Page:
• Wear loose-fitting clothing made of non-synthetic fabrics to let your skin breathe.
  • Wash your hair regularly.
  • Use fragrance-free water-based emollient for dry skin.
  • Continue your skincare regimen.

Here are some remedies you can try to get rid of whiteheads:

  1. Baking soda scrub: Make a homemade scrub mixing one tsp. of baking soda with enough water to make a paste. Scrub it into the problem area. Let it dry for 15-20 minutes and wash it off with lukewarm water. Baking soda is a natural exfoliant and astringent that eradicates all impurities, which clog the pores. It also balances the oil production in the skin.
  2. Tea tree oil: Dab a cotton swab with tea tree oil and apply it on the whiteheads to prevent bacterial infection.

The above are just some measures to avoid whiteheads. If the problem persists, then it's time to seek medical assistance and schedule an appointment with a dermatologist to eradicate these pesky whiteheads.

In case you have a concern or query you can always consult an expert & get answers to your questions!

4336 people found this helpful

All About Acne Vulgaris

MBBS, DHMS-Harvard, Masters in Clinical Dermatology
Dermatologist, Chandigarh
All About Acne Vulgaris

Acne vulgaris is a common chronic skin disease involving blockage and/or inflammation of pilosebaceous units (hair follicles and their accompanying sebaceous gland). Acne can present as noninflammatory lesions, inflammatory lesions, or a mixture of both, affecting mostly the face but also the back and chest.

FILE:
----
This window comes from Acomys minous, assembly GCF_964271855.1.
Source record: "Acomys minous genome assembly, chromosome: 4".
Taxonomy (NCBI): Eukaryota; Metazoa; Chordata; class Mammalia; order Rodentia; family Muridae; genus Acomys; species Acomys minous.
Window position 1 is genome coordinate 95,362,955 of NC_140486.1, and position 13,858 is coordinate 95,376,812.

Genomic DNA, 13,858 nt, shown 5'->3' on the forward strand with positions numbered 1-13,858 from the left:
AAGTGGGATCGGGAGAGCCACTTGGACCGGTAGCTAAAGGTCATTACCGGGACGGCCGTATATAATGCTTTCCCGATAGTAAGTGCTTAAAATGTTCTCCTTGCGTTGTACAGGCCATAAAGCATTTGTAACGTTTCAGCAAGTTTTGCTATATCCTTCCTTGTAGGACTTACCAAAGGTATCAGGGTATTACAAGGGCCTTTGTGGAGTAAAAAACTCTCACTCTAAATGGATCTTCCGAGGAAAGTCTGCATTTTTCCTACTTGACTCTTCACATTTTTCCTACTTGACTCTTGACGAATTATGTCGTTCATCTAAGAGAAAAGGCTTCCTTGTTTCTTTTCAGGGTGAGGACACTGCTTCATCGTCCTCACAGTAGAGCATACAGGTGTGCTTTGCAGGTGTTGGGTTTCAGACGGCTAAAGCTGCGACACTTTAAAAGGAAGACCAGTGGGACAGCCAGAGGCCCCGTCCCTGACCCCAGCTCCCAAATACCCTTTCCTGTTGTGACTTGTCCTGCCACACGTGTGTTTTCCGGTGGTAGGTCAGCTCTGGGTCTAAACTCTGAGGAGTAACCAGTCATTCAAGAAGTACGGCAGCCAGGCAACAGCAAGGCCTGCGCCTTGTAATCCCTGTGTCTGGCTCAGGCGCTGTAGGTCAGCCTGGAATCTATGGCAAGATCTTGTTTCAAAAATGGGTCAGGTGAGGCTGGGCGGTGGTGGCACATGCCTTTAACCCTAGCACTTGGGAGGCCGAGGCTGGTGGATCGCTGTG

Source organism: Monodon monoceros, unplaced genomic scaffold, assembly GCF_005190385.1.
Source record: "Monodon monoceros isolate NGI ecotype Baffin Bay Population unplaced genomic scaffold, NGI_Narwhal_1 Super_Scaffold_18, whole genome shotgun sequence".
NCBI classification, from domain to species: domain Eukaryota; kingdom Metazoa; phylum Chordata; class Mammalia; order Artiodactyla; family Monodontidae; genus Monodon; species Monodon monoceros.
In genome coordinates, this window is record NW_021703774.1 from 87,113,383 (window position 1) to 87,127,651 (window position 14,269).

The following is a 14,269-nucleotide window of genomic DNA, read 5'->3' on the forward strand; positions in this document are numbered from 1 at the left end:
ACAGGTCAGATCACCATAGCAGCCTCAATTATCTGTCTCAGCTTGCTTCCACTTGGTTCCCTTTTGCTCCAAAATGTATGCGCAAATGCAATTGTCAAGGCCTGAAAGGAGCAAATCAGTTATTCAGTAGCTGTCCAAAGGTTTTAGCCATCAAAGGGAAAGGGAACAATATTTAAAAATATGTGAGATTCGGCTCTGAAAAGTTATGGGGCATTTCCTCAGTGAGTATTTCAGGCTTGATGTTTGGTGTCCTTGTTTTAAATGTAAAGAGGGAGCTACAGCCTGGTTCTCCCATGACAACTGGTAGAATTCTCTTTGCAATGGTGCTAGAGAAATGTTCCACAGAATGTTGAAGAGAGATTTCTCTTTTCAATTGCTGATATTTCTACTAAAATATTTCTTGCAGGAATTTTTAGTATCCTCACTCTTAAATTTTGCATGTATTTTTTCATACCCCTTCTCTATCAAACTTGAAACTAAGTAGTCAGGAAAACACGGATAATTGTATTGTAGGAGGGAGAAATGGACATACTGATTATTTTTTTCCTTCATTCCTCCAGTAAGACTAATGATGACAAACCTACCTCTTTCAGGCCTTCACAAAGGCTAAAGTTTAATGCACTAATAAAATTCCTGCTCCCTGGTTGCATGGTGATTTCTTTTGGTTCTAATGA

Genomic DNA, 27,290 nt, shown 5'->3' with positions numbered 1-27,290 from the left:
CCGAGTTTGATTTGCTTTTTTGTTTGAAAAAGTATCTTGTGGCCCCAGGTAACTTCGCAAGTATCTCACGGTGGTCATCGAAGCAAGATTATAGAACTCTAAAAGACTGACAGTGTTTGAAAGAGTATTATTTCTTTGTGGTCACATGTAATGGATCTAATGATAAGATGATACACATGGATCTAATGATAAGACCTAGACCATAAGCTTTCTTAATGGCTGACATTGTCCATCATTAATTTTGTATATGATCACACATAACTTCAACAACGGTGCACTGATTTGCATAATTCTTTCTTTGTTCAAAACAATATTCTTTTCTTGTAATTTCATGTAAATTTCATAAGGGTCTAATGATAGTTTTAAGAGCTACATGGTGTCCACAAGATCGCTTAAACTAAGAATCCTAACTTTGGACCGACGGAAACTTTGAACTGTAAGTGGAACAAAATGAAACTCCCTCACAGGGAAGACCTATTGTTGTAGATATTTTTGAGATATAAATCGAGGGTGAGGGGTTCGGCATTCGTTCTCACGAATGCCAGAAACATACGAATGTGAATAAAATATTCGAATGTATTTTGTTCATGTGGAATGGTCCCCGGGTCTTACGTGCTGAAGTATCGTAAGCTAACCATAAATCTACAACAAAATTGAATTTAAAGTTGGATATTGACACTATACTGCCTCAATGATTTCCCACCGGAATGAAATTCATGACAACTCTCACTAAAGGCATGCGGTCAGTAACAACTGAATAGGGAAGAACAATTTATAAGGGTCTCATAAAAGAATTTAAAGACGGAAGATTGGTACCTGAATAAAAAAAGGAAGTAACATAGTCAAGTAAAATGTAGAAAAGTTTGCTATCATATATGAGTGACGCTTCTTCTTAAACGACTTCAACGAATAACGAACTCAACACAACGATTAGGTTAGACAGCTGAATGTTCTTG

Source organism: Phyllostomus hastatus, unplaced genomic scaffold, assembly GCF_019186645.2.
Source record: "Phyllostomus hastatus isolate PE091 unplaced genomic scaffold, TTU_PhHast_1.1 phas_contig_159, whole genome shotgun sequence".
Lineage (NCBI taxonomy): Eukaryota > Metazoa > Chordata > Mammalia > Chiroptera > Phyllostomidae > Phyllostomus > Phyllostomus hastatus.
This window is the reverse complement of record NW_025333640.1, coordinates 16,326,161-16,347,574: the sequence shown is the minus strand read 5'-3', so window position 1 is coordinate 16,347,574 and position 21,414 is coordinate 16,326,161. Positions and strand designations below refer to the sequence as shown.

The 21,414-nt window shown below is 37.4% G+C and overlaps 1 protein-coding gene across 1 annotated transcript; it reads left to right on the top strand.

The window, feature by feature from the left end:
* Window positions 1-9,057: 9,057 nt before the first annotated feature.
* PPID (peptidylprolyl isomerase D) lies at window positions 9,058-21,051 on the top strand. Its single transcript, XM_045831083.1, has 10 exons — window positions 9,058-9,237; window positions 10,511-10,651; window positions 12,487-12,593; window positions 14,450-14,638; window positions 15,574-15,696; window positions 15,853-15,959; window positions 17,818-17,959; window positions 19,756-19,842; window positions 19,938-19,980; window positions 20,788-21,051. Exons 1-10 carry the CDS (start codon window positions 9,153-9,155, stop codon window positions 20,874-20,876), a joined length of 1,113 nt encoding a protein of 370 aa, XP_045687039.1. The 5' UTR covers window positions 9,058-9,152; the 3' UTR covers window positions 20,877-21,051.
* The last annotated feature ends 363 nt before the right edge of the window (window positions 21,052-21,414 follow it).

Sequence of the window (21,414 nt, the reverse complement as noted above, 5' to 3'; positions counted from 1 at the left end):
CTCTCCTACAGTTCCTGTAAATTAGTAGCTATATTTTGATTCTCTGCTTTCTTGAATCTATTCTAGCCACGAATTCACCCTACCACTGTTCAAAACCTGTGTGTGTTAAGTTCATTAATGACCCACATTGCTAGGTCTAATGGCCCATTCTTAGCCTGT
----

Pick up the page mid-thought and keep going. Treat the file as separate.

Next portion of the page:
Acne vulgaris has a multifactorial pathogenesis, of which the key factor is genetics. Acne develops as a result of an interplay of the following four factors: (1) follicular epidermal hyperproliferation with subsequent plugging of the follicle, (2) excess sebum production, (3) the presence and activity of the commensal bacteria Propionibacterium acnes, and (4) inflammation.

Acne occurs through the interplay of 4 major factors:

  • Excess sebum production
  • Follicular plugging with sebum and keratinocytes
  • Colonization of follicles by Propionibacterium acnes (a normal human anaerobe)
  • Release of multiple inflammatory mediators

The most common trigger is

  • Puberty

During puberty, surges in androgen stimulate sebum production and hyperproliferation of keratinocytes.

Other triggers include

  • Hormonal changes that occur with pregnancy or the menstrual cycle
  • Occlusive cosmetics, cleansers, lotions, and clothing
  • High humidity and sweating
  • Associations between acne exacerbation and diet, inadequate face washing, masturbation, and sex are unfounded. Some studies suggest a possible association with milk products and high-glycemic diets. Acne may abate in summer months because of sunlight’s anti-inflammatory effects. Proposed associations between acne and hyperinsulinism require further investigation. Some drugs and chemicals (eg, corticosteroids, lithium, phenytoin, isoniazid) worsen acne or cause acneiform eruptions.